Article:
Wednesday, January 12, 2011

Shipping Container Weights - A Freight Fraud That Can Cost Lives

Incorrect Declarations Can Lead to Accidents
Shipping News Feature

UK – WORLDWIDE – Once upon a time it was cube cutting that was the fraud of choice for the world’s freight forwarders but with the burgeoning trade in full load containers (FCL’s) over the past few decades, often stuffed with consolidated cargo from different consignors, a new and potentially much more dangerous, problem has arisen.

Under declared tonnage in shipping containers, deliberate or not, has the potential to put lives at risk. Gantries, fork lift trucks and other handling equipment may not be up to the strain and, in worst case scenarios, ships can be incorrectly loaded leading to instability.

Last June saw a conference sponsored by the UK P&I Club titled “Weighing containers: Is it really that difficult?” and the results of the proceedings have now been published. The conference included presentations by the UK’s Marine Accident Investigation Branch, container handling specialists, a terminal operator, insurers and a surveyor. According to David Cheslin, Managing Director of organisers Dunelm Public Relations publication at this time is very appropriate, as he points out:

“On the 1st December, the World Shipping Council (WSC) and the International Chamber of Shipping (ICS) announced that they were urging the International Maritime Organisation (IMO) to establish an international legal requirement that all loaded containers be weighed at the marine port facility before they are stowed aboard a vessel for export. This has major ramifications for ship owners and terminals alike as the IMO is unlikely to ignore these two powerful bodies.

“Implementation of any legislation on this subject is clearly some years away but terminal operators would do well not to leave everything until the last minute. As the WSC/ICS announcement makes clear, this information should be made available to ship planners and will mean modifying the data links between the machine weighing the containers and the terminal’s operating system.”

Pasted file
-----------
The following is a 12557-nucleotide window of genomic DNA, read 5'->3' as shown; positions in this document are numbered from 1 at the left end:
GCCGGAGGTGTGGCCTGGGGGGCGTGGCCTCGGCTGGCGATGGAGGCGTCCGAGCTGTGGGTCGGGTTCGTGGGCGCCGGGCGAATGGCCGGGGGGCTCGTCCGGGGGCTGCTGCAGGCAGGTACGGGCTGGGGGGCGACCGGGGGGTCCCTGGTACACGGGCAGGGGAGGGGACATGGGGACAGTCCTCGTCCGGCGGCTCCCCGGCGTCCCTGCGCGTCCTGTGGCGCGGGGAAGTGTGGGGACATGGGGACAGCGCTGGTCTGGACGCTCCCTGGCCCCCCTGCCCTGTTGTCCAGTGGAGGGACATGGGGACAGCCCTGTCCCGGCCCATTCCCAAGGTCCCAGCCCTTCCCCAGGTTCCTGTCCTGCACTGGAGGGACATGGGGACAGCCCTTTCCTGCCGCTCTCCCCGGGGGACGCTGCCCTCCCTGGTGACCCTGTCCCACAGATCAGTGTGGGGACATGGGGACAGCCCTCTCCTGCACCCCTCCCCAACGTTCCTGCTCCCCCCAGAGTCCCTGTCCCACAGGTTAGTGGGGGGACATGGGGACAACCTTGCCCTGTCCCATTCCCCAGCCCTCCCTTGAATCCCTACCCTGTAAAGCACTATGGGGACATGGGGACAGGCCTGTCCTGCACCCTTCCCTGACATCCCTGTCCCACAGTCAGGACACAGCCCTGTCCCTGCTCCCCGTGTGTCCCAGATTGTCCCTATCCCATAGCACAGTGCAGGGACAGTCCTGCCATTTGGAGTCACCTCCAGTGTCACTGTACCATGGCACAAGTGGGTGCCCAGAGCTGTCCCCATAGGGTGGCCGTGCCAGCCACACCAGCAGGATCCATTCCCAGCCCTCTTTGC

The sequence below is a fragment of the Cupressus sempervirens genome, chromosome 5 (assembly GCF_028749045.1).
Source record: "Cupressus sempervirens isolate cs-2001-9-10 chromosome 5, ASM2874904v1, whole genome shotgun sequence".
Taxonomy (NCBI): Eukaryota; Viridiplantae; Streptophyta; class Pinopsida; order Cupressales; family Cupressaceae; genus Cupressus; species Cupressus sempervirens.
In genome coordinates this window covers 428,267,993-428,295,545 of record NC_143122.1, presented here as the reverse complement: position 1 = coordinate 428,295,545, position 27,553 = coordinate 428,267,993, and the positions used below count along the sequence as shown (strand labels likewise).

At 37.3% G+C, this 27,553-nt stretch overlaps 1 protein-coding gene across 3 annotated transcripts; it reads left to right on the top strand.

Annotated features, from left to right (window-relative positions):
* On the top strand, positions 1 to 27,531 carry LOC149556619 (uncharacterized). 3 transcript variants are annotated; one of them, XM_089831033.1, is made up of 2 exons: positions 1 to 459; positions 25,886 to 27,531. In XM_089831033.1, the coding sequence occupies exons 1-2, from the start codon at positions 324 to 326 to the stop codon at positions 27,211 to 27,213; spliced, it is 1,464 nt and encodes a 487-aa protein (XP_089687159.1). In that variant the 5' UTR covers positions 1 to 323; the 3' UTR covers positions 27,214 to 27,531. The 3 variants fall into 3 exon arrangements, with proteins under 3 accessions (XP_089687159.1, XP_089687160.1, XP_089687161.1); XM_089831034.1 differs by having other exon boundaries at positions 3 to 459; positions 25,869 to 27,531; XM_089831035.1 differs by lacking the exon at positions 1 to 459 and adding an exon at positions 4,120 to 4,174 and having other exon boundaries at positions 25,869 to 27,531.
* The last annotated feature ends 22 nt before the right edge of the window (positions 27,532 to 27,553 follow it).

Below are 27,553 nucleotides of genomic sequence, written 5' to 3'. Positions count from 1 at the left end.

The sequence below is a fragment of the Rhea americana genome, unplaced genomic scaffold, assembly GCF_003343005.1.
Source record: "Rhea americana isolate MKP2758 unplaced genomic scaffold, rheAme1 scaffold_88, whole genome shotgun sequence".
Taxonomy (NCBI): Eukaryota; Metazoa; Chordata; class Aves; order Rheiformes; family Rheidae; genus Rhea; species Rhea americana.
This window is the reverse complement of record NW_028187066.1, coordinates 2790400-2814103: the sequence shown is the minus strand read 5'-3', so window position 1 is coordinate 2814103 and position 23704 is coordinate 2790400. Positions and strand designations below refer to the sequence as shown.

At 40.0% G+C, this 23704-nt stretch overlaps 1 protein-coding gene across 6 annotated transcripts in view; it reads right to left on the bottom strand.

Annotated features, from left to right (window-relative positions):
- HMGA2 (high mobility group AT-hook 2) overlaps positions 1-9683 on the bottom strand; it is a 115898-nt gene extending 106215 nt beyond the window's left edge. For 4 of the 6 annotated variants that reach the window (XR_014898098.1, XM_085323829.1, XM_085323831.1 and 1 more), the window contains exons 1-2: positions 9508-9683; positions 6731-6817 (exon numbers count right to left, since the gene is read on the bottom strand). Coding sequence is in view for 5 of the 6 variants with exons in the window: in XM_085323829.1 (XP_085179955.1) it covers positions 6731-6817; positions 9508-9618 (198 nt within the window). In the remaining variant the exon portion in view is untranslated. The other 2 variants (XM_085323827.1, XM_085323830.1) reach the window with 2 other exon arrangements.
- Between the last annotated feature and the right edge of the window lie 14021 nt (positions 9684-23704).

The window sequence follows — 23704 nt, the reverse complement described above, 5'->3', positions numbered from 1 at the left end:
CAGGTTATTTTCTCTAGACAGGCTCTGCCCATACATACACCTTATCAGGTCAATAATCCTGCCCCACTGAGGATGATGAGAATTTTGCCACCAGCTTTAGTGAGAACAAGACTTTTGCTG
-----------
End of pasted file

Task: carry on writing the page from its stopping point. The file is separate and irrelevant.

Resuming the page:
The organisers of the conference have expressed a belief that because this is recognised as an important safety issue, some carriers may be prepared to pre-empt any IMO legislation by voluntarily introducing weighing at certain terminals. The general consensus at the conference was that those carriers who operate their own terminals would be best placed to do this, followed closely by those terminal operators with particularly strong links to specific carriers.

One point stressed by several delegates was that it is important to weigh ALL containers, including empties. Apparently there have been a number of cases where ‘empty’ containers have been found to be loaded with waste products and to put these on board a vessel in a stack containing genuine empties could easily initiate a stack collapse. It was also pointed out that there was a strong case for weighing unaccompanied trailers before they are loaded on freight RoRo vessels. This is already mandatory on RoPax vessels carrying 12 or more passengers.

Security experts also point out that an explosive device placed in an empty container would stand a better chance of being detected if empties had to be weighed. So far, the WSC and ICS have only shown concern regarding overweight containers. They should expect representations from various quarters demanding that all containers should be weighed. The real issue here is actually the misdeclaration of container weights, not just under declaration of cargo.

The UK P&I Club’s Communications Director, Nick Whitear says he feels stakeholders should start to consider their options immediately commenting:

“Any new legislation will require carriers to change their systems so that they can accept this new data and be ready to act when inaccurate weights are detected. Also, if they are not doing so already, ship owners need to start educating their customers about the importance of making accurate weight declarations so as to avoid any problems in the ports.”

Copies of the “Weighing containers: Is it really that difficult?” proceedings can be obtained from Dunelm Public Relations at a cost of £100 or €125 and include downloadable access to the full set of PowerPoint presentations. To order, please e-mail